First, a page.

On the other hand, the Roma people continued to suffer in oblivion. The reason was simple. The Roma people did not have any potential role in any future conflict. They were not even concerned with territories. They were and still are a vagabond people who do not acknowledge the borders of any state as valid borders. Therefore, they have never demanded a state.

Even after the defeat of Hitler and the retreat of Nazism from Germany’s public life, the Federal Republic of Germany decided that the measures against the Roma people were legitimate. In this way, they were denied the possibility of claiming any compensation for the damages caused by the Nazis. Successive German governments denied the fact that the Roma were targeted as a racial group. They continued to argue that the reasons for the persecution of the Roma people were moral. Only in 1979, Germany acknowledged that the Roma people had suffered at the hands of the Nazis because of racism.

The Roma people cannot claim the same right to speak because they do not believe in becoming citizens within any fixed territory. They are still trying to have their human rights respected through different legal instruments created by the United Nations.

The difference between the treatment of the Jewish population and the Roma population speaks volumes about the selective nature of the European ideas of freedom of speech and the universal human rights. Both groups have suffered almost equally, as far as the percentage is concerned. But one group is given a state right in the heart of the Middle East so that major wars and conflicts can be created in the region. The other is considered not even eligible to claim any restitution for three decades.

Anyone who has any misgivings about the universality of human rights and the right to free speech should study the post-World War II history of the Roma people and the Jewish people.

Those who were once the victims of European fascism have learnt how to acquire and accumulate power and now are behaving in the same way as the Nazis. The Muslims, despite their help, are becoming the victims of erstwhile victims.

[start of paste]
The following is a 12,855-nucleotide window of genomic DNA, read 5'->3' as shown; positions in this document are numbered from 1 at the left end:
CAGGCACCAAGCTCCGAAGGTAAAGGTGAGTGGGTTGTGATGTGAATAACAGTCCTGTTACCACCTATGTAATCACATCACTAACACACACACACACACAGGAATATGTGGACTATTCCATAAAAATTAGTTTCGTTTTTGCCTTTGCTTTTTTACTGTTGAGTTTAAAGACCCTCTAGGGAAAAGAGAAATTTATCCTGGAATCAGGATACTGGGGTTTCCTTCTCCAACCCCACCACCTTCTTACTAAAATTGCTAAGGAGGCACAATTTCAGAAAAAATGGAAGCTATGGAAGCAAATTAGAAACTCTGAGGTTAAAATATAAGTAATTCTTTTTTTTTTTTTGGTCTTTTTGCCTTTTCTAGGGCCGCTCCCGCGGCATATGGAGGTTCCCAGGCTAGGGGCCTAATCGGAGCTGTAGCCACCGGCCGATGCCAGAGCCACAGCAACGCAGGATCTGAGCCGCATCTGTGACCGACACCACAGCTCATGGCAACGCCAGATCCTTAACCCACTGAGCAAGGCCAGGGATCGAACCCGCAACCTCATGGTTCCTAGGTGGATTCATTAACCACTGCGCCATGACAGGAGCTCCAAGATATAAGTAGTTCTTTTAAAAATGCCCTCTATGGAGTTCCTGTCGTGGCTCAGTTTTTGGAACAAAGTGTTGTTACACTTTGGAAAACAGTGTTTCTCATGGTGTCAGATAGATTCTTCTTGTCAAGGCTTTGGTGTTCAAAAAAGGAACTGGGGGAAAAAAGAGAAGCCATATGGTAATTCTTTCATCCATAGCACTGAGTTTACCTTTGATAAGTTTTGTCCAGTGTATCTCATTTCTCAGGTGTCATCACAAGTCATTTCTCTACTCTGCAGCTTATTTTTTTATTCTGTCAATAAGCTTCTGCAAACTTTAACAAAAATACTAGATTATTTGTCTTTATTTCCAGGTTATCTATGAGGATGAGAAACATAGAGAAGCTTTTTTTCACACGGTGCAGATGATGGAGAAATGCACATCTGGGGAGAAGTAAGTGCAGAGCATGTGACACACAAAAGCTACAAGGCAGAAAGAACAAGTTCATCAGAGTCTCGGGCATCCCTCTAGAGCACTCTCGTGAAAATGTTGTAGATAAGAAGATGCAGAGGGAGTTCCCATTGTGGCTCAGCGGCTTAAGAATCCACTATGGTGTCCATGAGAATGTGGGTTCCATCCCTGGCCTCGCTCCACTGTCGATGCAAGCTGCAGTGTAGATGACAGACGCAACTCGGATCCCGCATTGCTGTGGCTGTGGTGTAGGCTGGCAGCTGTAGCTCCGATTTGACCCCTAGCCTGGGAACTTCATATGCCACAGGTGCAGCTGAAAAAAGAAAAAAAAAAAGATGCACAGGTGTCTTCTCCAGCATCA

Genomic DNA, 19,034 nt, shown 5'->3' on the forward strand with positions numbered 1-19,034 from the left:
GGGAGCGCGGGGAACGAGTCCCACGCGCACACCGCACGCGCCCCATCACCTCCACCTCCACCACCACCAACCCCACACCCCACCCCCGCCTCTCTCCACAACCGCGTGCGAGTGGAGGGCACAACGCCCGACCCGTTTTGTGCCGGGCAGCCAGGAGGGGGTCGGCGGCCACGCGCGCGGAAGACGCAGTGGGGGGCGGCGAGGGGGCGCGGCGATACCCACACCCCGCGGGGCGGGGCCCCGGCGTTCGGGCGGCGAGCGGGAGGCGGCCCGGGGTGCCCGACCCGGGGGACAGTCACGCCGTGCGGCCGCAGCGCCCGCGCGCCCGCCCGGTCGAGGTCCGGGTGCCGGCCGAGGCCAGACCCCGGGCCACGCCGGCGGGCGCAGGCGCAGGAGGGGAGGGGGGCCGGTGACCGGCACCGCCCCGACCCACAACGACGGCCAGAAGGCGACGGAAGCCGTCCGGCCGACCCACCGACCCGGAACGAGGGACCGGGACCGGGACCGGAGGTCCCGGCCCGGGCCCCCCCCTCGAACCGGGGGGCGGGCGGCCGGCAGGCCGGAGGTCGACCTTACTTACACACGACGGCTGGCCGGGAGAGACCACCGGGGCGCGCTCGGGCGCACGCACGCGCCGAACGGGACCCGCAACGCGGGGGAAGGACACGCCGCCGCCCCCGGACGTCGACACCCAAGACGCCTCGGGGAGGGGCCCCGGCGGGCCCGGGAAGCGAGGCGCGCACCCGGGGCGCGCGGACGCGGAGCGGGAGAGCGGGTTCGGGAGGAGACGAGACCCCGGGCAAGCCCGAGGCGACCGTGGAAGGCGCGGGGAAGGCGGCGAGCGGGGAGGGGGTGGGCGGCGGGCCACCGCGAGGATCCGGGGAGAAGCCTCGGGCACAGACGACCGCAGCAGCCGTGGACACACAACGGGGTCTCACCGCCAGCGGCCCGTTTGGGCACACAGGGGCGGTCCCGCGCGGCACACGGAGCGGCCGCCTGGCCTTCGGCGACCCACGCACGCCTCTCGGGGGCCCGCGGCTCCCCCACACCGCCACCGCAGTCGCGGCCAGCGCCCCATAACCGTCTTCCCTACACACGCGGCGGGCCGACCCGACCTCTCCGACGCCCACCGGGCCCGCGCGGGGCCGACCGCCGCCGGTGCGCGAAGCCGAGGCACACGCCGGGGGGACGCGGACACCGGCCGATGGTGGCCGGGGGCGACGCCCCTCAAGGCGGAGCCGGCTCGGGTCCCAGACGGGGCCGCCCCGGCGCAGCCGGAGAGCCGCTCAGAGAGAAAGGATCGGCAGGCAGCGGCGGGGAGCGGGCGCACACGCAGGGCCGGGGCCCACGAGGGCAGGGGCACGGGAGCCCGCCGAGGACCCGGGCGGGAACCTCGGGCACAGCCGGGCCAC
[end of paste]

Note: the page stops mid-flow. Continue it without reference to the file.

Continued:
So far, the Muslims have followed the Roma model and not created their own victims. What if they also start following the Israeli model by aligning themselves to the logic of the citizen and capital and start creating victims? Then they will have acquired the power to speak on the world stage.

Saeed Ur Rehman

Saeed ur Rehman
The author believes all human collectives are oppressive in some ways and uses writing to create tiny fissures of freedom whenever and wherever possible.

One comment

  • The concluding paragraph is astounding. It’s clever by half too, for the author does not spell out what he actually wants the Muslims of France to do. Should they start creating victims in Paris? Hasn’t that happened?
    Anyway, that’s not what the proponents of Israel–the model he suggests–did. The Zionists committed their acts of terror against the British and the Palestinians in Palestine. Not in Europe. Surely he does not the French Muslims to a new “Balfour Resolution” for a state of their own some place else? Which reminds me that the people who successfully secured their lives from the presumed dominance of another religious group eventually took to suppressing religious minorities themselves.
    He also ignores something he himself puts on record: that the German state eventually did manage to do something for the Roma. In other words the system was slow but still responsive.